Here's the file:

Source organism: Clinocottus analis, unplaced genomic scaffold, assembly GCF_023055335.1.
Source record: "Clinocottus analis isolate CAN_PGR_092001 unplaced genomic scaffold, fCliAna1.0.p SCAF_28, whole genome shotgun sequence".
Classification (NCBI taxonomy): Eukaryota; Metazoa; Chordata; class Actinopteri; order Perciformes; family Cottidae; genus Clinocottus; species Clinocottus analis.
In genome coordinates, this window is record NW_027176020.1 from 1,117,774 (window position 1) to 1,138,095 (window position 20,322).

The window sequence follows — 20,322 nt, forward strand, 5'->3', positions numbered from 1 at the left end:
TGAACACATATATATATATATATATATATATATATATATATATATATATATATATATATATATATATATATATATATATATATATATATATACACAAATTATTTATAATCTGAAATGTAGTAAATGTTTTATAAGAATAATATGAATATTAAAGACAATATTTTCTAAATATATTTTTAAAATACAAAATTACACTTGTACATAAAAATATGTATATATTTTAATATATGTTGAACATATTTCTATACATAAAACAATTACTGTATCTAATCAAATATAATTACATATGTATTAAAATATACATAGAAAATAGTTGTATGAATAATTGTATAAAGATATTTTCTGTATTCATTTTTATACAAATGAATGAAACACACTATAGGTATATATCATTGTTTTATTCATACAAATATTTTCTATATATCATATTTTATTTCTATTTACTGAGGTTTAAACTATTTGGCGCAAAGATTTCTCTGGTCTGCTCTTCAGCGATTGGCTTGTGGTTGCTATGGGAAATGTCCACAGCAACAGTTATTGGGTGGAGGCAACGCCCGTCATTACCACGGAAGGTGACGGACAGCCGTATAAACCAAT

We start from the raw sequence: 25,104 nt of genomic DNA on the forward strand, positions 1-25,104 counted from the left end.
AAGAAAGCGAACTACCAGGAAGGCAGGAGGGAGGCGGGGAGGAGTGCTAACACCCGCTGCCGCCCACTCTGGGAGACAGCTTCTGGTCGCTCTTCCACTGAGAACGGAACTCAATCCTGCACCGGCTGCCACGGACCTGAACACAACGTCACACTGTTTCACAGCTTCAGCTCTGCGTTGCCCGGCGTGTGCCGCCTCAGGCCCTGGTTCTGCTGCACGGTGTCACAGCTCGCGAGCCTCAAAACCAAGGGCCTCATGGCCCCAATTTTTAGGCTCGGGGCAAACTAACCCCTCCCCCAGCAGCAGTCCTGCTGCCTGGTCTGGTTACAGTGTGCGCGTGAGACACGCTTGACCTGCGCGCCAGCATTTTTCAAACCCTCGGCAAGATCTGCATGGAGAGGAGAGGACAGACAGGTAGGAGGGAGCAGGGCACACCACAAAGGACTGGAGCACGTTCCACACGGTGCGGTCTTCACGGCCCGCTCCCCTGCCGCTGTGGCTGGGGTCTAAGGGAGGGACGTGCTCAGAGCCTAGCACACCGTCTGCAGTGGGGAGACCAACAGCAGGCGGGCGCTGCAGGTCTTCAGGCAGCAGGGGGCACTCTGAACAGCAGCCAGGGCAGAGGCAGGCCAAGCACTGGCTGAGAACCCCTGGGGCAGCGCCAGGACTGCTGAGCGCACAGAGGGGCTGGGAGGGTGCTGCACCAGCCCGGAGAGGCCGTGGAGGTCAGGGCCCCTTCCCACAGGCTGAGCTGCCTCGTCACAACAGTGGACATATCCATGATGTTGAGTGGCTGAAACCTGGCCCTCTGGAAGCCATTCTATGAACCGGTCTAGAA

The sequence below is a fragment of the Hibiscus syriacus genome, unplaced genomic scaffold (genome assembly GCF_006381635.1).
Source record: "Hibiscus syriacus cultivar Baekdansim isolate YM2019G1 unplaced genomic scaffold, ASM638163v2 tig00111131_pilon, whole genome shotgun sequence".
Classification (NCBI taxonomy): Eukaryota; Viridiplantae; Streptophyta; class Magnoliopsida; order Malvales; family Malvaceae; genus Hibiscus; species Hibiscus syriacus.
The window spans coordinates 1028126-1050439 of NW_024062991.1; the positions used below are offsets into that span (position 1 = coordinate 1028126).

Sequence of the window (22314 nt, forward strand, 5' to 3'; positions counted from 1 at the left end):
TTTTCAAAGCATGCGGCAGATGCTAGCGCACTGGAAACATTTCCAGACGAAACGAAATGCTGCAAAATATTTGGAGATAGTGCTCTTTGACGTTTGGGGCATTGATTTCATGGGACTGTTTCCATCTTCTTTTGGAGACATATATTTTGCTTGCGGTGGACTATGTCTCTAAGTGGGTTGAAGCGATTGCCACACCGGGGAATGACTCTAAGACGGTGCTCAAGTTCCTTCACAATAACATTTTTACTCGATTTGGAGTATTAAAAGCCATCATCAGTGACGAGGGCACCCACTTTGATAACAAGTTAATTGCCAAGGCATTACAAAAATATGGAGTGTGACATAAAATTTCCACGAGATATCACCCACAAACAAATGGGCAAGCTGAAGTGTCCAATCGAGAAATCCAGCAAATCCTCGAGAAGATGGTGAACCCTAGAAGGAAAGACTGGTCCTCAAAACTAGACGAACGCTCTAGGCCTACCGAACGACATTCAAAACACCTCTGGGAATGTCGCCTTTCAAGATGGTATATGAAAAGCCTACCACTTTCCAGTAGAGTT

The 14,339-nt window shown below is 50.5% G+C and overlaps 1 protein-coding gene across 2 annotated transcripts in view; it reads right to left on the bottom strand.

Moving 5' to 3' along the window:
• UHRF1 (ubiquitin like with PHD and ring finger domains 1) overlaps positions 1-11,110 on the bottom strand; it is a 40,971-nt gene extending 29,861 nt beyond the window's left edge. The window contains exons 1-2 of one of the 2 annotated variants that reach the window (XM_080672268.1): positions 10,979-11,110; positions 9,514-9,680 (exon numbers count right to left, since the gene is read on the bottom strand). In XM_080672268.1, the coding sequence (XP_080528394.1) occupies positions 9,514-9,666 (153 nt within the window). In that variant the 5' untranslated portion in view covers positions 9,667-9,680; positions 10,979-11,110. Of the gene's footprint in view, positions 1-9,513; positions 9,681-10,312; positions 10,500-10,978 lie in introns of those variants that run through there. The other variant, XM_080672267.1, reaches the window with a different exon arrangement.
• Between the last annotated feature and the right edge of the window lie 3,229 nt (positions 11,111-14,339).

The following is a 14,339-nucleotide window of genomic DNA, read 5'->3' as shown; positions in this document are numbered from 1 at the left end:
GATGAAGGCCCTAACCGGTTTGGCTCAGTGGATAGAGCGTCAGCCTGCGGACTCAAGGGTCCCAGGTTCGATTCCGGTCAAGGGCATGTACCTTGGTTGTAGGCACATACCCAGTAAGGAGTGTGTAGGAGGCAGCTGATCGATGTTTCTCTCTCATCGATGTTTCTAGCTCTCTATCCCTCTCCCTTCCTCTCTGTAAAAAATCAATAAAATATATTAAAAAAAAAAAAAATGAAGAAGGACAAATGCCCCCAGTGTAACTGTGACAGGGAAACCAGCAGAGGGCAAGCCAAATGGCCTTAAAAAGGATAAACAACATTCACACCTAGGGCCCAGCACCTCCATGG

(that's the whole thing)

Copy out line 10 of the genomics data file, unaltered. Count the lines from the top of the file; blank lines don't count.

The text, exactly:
Source record: "Hibiscus syriacus cultivar Baekdansim isolate YM2019G1 unplaced genomic scaffold, ASM638163v2 tig00111131_pilon, whole genome shotgun sequence".